We've mentioned how the Jerry Sandusky verdict is only the beginning for Penn State. There are still the ongoing investigations by the feds and by former FBI director Louis Freeh—hired by the Board of Trustees to do an independent inquiry—that could implicate what role, if any, university officials had in enabling Sandusky by failing to report him to the cops years ago.
Sara Ganim of the Patriot-News of Harrisburg (Pa.) has noted that the PSU athletic department has been a focus of the Freeh investigation. Much has also been written about the email in which former PSU president Graham Spanier and former vice president for business and finance Gary Schultz agreed it would be "humane" not to inform the police about Sandusky, plus the so-called "secret file" Schultz is said to have kept on the now-convicted pedophile. (Schultz and on-leave athletic director Tim Curley have been charged with perjury and failure to report abuse; Spanier has not been charged, but there are indications that he might be).
Now, a new report in the Chronicle of Higher Education sheds some light on just where that athletic department investigation may be headed. The article, which is based on conversations with nine people who have been interviewed by Freeh's group, is behind a pay wall, but get a load of this:
The Freeh Group has also zeroed in on how those and other top leaders dealt with a mix of problems in the football program. Investigators have asked whether Mr. Spanier or Wendell V. Courtney, Penn State's former general counsel, interfered with the university's judicial processes to take care of athletes involved in disciplinary cases.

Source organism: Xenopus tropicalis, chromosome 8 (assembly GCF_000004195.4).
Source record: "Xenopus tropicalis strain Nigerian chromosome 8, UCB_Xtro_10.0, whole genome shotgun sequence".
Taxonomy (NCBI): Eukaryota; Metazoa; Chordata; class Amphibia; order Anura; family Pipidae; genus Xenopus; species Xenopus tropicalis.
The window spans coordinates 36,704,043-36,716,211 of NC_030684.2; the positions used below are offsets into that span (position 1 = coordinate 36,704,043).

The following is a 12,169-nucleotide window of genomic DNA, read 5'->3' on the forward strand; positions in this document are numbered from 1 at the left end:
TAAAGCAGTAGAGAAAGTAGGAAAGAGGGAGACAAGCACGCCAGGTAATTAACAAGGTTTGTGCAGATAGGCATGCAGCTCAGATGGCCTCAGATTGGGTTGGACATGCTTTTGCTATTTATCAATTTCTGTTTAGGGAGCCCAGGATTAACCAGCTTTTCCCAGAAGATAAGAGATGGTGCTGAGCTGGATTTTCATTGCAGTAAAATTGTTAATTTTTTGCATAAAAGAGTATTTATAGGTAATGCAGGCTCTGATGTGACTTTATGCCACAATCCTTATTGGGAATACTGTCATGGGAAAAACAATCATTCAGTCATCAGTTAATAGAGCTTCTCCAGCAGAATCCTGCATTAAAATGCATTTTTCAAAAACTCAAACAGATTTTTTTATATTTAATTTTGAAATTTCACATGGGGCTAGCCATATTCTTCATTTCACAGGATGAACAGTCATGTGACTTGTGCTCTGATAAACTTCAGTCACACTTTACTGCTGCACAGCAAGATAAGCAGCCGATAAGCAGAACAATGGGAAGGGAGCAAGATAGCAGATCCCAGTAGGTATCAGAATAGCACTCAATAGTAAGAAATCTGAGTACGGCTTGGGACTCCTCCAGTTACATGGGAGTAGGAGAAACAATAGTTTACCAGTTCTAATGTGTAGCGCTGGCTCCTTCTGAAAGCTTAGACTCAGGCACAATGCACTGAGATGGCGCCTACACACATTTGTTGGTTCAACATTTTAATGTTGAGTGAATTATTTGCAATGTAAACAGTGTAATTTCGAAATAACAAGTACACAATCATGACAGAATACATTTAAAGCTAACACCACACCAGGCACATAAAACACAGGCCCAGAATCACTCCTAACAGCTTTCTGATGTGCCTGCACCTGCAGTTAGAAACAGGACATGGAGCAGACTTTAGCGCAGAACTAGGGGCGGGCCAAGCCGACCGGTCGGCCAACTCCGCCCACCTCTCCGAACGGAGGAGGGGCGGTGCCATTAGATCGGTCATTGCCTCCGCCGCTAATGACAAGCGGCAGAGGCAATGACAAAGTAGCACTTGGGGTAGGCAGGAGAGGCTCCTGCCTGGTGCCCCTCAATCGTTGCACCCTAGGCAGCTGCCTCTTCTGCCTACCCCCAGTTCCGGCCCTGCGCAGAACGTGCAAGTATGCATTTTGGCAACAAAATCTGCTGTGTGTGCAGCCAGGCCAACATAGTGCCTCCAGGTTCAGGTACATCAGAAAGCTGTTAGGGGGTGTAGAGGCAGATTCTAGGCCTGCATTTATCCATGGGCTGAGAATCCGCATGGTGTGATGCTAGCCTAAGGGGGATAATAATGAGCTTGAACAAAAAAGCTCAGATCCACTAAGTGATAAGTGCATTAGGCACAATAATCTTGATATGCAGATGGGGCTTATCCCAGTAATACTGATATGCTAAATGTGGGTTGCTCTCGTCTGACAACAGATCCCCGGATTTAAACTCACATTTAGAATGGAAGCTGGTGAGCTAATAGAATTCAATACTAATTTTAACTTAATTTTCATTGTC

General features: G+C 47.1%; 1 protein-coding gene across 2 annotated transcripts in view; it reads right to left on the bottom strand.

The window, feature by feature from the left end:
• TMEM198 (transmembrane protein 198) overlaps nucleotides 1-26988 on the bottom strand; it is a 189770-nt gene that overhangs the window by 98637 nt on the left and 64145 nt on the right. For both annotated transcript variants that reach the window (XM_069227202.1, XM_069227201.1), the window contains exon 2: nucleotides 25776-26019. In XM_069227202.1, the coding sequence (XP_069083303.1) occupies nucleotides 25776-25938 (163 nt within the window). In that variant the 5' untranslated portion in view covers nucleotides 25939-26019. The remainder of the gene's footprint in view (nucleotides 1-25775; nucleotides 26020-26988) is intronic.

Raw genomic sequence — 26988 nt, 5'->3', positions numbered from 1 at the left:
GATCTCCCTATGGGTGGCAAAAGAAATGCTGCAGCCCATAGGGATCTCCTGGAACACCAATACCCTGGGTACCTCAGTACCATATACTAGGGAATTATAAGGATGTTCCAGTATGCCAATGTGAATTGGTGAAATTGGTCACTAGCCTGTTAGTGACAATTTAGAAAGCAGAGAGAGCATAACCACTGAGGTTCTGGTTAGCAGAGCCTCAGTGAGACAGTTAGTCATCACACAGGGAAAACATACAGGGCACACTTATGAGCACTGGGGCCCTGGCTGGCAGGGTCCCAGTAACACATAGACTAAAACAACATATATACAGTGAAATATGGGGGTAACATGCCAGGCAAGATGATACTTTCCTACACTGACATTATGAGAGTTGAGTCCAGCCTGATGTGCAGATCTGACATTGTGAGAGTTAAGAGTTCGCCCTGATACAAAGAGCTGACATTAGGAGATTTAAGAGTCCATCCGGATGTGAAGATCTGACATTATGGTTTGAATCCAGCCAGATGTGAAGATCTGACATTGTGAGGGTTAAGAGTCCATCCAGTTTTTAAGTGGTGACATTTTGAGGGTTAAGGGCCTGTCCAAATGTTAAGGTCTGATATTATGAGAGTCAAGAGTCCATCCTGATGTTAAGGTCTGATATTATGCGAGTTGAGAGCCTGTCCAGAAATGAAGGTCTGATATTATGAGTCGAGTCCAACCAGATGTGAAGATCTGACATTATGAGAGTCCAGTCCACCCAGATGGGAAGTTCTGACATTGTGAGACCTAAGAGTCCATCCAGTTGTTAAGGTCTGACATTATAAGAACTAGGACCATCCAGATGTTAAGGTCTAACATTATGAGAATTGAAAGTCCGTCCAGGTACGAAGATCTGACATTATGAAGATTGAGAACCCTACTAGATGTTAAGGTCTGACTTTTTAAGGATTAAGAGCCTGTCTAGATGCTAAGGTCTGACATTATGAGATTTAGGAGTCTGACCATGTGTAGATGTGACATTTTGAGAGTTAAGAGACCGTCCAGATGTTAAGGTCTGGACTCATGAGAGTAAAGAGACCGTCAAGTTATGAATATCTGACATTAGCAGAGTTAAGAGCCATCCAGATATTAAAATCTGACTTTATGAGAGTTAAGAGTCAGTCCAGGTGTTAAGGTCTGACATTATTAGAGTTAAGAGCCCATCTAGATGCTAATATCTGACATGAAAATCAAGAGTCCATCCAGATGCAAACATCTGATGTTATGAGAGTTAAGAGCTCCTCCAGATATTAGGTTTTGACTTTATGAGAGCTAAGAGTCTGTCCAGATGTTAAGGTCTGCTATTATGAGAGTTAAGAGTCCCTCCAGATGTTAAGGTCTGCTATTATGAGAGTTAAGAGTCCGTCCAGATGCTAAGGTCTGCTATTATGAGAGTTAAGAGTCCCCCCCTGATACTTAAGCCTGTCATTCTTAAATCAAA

One former top administrator, whom Mr. Freeh's colleagues interviewed for four hours, provided the investigators with e-mails written by Mr. Spanier and Mr. Courtney. The Chronicle obtained those e-mails, which describe steps the two men took to protect players.
Oddly, the Chronicle story does not provide any specifics about what might have been in those emails. The only additional details are based on those interviews the newspaper did:
Two other people interviewed by Mr. Freeh's staff—one several times—were asked about e-mails in which the president, the athletic director, and faculty leaders debated the proper oversight of athletics. Investigators appeared to find it problematic that some of Penn State's top officials had resisted adopting certain practices that other athletic departments adhere to, including establishing a separate campus athletic board.
The university's NCAA compliance efforts also came into question. Until recently, Penn State had just three compliance officers. Some Big Ten programs have more than three times as many. In a preliminary report, Mr. Freeh's staff recommended increasing the compliance staff, among other measures. Shortly thereafter, Penn State posted a new athletics-compliance position.
All of this runs counter to the notion that many people had before November, when Penn State was often held up as a national leader in having stringent controls over sports.
That also conflicts with a comment made by one university professor who's a former faculty athletics representative. The professor described Spanier as having been directly involved in making sure Penn State coaches were playing by the rules:
"Graham used to always say, 'If you make a minor mistake, self-report it and we can move on. But if you intentionally break a major rule and try to get away with it, you will be fired,' " Mr. Kretchmar said. "Very few universities, at least based on stories I've heard from my colleagues, have presidents who were hands-on like that and top-down saying, 'We're going to do it the right way.'"
The Chronicle says Freeh's report will likely be released in August.
h/t to Noir Juggling
Photo via AP.